Sterling wobbles, shares fall as snap UK election called
FTSE falls as much as 1.3% while Iseq dips 0.3% as investors react to news
UK prime minister Theresa May seeks general election.
Sterling wobbled and UK and Irish stock benchmarks fell on Monday morning after UK prime minister Theresa May announced a snap election to take place in June, arguing it is the only way to secure stability ahead of Brexit.
Sterling fell from 0.845p against the euro to 0.851p after the leader of the UK’s Conservative Party made the announcement outside No 10 Downing Street at around 11am, before recovering the ground again within minutes. The reaction was similar in sterling trading against the US dollar.
However, the FTSE extended its losses to fall by as much as 1.3 per cent to 7,234 as investors digested the news, while the Iseq index in Dublin dipped by 0.3 per cent.
“The Conservatives are currently around 20 percentage points ahead of Labour in the opinion polls, so the election would very likely see an increased Tory majority, in turn increasing the likelihood of Brexit, according to Mrs May’s plans,” said Chris Hare, an economist with Investec in London.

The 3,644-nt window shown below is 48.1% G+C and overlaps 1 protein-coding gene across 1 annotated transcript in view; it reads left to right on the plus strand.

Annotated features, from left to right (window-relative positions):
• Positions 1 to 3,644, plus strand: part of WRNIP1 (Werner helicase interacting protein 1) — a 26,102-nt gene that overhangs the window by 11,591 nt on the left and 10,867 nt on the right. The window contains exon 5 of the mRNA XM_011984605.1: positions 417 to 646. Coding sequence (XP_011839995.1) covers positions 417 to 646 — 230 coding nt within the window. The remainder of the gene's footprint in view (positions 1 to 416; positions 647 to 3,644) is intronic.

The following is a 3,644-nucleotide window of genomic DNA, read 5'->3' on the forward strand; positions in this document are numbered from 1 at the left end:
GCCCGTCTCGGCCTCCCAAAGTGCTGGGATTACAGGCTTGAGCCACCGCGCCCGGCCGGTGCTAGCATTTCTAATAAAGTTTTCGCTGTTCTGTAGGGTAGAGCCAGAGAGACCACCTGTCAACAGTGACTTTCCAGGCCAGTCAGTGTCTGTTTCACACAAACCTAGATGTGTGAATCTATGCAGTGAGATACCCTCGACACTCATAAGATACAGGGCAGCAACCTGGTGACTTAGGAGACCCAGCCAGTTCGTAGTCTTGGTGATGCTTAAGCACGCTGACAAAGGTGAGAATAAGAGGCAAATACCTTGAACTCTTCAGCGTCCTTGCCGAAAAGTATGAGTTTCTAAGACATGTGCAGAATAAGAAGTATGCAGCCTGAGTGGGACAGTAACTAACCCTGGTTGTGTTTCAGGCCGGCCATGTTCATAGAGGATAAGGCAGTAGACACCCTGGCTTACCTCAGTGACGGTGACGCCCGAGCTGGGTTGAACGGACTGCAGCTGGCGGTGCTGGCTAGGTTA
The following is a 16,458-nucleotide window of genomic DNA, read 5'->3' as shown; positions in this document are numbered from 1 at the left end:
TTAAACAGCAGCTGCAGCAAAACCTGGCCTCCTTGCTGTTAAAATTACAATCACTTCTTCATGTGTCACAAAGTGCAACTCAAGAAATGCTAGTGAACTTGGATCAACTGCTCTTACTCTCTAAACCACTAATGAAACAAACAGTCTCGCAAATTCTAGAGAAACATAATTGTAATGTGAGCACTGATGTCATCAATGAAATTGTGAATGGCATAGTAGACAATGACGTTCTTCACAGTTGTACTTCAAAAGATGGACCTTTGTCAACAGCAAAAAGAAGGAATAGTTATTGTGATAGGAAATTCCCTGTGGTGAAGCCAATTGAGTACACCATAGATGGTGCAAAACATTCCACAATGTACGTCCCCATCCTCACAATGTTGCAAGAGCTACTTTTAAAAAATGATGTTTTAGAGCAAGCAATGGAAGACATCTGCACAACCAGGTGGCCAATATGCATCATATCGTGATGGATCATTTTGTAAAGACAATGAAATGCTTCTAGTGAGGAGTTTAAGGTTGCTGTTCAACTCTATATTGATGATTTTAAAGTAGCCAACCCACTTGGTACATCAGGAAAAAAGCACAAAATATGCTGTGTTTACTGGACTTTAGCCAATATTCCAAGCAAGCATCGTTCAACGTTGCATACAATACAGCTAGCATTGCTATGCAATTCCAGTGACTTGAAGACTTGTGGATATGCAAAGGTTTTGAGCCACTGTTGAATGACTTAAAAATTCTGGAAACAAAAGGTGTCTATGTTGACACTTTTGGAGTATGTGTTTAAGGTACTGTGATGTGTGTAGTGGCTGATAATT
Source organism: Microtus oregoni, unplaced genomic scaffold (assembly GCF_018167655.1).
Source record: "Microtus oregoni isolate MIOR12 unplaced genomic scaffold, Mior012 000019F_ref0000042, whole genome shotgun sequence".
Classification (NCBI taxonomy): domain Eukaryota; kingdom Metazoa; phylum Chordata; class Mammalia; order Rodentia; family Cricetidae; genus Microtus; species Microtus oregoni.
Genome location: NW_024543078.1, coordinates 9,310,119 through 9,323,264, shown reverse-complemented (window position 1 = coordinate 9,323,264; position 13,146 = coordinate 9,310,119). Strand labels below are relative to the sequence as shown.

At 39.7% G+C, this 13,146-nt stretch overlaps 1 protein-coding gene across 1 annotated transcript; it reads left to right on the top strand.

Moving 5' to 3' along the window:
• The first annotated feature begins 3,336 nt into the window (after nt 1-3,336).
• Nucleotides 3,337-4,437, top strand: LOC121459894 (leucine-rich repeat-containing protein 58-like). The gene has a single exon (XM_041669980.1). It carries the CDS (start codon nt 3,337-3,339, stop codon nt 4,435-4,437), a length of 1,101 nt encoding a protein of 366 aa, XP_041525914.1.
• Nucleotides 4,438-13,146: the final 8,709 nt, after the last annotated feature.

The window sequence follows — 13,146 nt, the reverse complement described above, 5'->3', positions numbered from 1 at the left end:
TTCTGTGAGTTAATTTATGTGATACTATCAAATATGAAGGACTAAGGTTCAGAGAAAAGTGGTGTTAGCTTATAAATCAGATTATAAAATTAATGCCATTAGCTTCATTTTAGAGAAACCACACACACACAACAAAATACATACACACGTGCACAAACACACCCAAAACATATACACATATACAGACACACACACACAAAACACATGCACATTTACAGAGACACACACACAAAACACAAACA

“Although leaving the [European] single market is priced in, one possible upside for sterling markets is the notion of Brexit taking place with less opposition/less confusion. But clearly, it is early days and the looming vote could well cause market volatility in the weeks to come.”
News of the UK election has added to European markets volatility on Tuesday, as investors also monitor the standoff over North Korea’s nuclear weapons programme and the first-round vote this weekend in the French presidential election.